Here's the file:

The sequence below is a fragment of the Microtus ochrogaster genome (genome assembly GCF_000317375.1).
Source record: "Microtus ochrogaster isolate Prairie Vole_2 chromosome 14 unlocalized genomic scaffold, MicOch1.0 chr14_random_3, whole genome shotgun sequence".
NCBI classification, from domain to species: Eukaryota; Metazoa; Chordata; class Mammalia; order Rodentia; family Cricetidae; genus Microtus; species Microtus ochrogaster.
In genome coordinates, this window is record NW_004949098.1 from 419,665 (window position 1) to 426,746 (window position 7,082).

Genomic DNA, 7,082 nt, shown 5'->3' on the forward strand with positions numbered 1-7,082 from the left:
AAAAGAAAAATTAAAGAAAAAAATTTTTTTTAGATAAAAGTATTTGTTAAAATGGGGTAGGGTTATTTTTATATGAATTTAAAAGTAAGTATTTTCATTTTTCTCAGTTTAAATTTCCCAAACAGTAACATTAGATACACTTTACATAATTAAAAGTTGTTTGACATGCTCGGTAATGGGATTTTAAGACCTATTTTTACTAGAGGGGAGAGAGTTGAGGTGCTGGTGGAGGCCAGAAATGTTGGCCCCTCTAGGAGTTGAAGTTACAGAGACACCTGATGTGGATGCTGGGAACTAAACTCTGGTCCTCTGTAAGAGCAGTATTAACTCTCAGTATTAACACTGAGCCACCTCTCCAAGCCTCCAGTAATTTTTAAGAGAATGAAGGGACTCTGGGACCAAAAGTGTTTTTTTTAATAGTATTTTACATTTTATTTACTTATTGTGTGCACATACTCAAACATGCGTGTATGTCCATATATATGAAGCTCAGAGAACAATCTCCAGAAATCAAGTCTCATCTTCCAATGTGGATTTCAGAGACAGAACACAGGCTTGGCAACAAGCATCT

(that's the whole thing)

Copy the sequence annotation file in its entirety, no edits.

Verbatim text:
The sequence below is a fragment of the Microtus ochrogaster genome (genome assembly GCF_000317375.1).
Source record: "Microtus ochrogaster isolate Prairie Vole_2 chromosome 14 unlocalized genomic scaffold, MicOch1.0 chr14_random_3, whole genome shotgun sequence".
NCBI classification, from domain to species: Eukaryota; Metazoa; Chordata; class Mammalia; order Rodentia; family Cricetidae; genus Microtus; species Microtus ochrogaster.
In genome coordinates, this window is record NW_004949098.1 from 419,665 (window position 1) to 426,746 (window position 7,082).

Genomic DNA, 7,082 nt, shown 5'->3' on the forward strand with positions numbered 1-7,082 from the left:
AAAAGAAAAATTAAAGAAAAAAATTTTTTTTAGATAAAAGTATTTGTTAAAATGGGGTAGGGTTATTTTTATATGAATTTAAAAGTAAGTATTTTCATTTTTCTCAGTTTAAATTTCCCAAACAGTAACATTAGATACACTTTACATAATTAAAAGTTGTTTGACATGCTCGGTAATGGGATTTTAAGACCTATTTTTACTAGAGGGGAGAGAGTTGAGGTGCTGGTGGAGGCCAGAAATGTTGGCCCCTCTAGGAGTTGAAGTTACAGAGACACCTGATGTGGATGCTGGGAACTAAACTCTGGTCCTCTGTAAGAGCAGTATTAACTCTCAGTATTAACACTGAGCCACCTCTCCAAGCCTCCAGTAATTTTTAAGAGAATGAAGGGACTCTGGGACCAAAAGTGTTTTTTTTAATAGTATTTTACATTTTATTTACTTATTGTGTGCACATACTCAAACATGCGTGTATGTCCATATATATGAAGCTCAGAGAACAATCTCCAGAAATCAAGTCTCATCTTCCAATGTGGATTTCAGAGACAGAACACAGGCTTGGCAACAAGCATCT